Friday, November 30, 2012

The Goodbye Club

John's recent post started me thinking about a theme that keeps coming up on this website. It's how miserable writers feel when they are not writing. He mentioned that even a paragraph a day made him feel like he was being true to himself.

So why don't writers write?

I've covered the time trap and the lies we tell ourselves--how we'll start after this is done and after that takes place. I want to talk about the travel trap. The big goodbye club writers join immediately.  

One of the biggest thrills of being published is going places, meeting people, making friends, learning that someone out there likes what we read. It's exhilerating. And we're able to tell ourselves that we are actually working! Our editors, publishers, fans--just about everyone approves of promotion.

Then we learn that time away from the writing place can be deadly. Establishing writing as a habit is one of the most important disciplines for maintaining a professional career.

I have a very busy, buzzy exterior life. I have three daughters and six grandchildren. I love all the things they cook up. I'm very grateful that they include me in all the activities. I love my knitting group. It meets every Thursday. I participate in the All-Saints Episcopal Church's services and volunteer in helping with homeless families. Then there's the Met's HD opera broadcasts a couple times of month. Loveland loves parades and events and festivals and so do I. Rocky Mountain Mystery Writers of American meets in Denver once a month. Women Writing the West meets quarterly. And writing conferences inspire me.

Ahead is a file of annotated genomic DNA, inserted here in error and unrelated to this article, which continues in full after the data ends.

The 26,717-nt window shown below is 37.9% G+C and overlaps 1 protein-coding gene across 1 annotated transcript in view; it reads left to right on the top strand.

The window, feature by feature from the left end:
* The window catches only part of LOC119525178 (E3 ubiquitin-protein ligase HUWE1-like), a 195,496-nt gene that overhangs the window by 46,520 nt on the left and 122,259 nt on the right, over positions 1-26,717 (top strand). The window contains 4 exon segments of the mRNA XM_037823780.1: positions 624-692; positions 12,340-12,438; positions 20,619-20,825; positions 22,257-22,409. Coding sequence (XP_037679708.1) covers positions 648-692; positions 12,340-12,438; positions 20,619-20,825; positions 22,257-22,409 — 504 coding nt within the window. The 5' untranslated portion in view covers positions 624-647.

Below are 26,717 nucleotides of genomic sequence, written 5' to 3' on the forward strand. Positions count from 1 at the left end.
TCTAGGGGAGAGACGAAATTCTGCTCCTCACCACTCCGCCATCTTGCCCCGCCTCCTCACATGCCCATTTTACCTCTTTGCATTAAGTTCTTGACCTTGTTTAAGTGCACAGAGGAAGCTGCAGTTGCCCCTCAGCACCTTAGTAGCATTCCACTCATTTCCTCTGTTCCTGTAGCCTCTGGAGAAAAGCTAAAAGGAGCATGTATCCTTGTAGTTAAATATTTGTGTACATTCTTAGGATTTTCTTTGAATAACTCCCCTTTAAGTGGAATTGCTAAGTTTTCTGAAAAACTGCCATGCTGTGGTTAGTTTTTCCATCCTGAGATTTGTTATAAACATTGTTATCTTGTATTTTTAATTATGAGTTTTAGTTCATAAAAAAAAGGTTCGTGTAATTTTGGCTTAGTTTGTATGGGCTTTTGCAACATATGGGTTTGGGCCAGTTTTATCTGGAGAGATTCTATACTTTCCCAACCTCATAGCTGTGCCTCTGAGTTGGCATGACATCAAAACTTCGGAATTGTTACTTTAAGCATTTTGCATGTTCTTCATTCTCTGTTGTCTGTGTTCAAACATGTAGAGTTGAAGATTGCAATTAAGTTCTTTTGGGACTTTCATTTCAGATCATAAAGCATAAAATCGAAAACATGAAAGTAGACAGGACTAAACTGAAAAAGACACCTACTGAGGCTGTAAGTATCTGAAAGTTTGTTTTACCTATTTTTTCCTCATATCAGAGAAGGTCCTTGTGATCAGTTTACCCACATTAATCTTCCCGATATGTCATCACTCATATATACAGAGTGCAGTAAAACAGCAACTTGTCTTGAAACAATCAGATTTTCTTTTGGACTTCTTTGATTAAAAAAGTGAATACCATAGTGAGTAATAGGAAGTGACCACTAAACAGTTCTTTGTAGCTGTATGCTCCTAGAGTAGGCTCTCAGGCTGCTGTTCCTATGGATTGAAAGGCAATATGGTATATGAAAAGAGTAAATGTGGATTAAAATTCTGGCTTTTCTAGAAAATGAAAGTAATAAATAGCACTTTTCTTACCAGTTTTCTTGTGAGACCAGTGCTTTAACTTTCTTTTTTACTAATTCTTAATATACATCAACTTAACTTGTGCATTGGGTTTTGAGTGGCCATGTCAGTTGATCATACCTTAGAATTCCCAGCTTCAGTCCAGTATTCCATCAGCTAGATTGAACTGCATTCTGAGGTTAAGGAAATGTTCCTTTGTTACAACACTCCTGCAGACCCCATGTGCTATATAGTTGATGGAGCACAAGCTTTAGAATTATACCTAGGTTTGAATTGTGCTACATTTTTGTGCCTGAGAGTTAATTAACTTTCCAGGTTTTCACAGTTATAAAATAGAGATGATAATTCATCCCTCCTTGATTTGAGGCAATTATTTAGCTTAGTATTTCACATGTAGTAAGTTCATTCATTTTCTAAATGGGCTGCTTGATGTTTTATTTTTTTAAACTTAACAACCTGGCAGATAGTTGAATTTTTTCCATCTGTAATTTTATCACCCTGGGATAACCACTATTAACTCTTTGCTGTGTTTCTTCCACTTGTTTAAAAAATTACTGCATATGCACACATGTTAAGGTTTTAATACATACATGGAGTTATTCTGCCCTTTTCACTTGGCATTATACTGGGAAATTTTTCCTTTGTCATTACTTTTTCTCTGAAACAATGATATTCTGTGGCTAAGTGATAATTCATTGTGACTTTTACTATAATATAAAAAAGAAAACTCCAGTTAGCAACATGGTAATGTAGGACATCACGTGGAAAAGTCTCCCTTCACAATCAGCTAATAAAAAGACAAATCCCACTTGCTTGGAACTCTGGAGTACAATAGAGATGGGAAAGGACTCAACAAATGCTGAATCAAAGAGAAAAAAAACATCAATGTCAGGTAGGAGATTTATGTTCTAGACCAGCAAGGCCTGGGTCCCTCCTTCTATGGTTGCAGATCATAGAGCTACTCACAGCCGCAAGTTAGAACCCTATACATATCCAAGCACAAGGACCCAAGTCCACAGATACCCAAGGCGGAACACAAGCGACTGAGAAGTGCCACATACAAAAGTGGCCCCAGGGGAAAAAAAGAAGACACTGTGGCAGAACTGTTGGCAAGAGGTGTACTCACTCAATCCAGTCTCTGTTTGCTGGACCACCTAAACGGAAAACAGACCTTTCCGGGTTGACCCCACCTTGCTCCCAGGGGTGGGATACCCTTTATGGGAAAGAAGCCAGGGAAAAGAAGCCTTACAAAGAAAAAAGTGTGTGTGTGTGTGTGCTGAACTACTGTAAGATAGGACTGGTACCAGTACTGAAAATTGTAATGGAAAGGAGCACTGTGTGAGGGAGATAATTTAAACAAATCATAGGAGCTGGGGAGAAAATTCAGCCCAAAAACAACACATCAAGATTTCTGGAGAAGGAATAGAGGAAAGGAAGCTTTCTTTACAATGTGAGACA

Get the drift? Since I switched back to hand drafts, I do a pretty good job of writing the first draft of fiction anywhere, anyplace. But the second thinking draft requires time in front of a computer. So does incorporating edits. I can't write my non-fiction book about African Americans when I'm away from my files.

I used to be a first draft junkie. Now due to the joys of being able to fiddle with a huge composite file, I love the challenge of making the second draft as good as my limited talents can make it. There's the thrill of finding that perfect word. The joy of finally forcing a paragraph to reflect my intentions.

A perfect morning. Magical, in fact. It's coming together.  I'm at the place where I was born to be.

And then my Outlook program reminds me of an appointment, an event. Something.

And then I say goodbe.


j welling said...

I love hand drafts. I've not been able to go back down that road though. Transcribing has taken a back seat to printing the first draft and doing the hand edits.

Twenty years ago when all I had to work from was MS Word, transcribing the first draft into draft 1' wasn't so bad. Now with Scrivener, I do better with an all electronic approach.

Lovely bit about time management.

Charlotte Hinger said...

J welling--I've finally had to throw in the towel when it comes to proofing and admit I'm hopeless. There are so many processes involved in producing a book!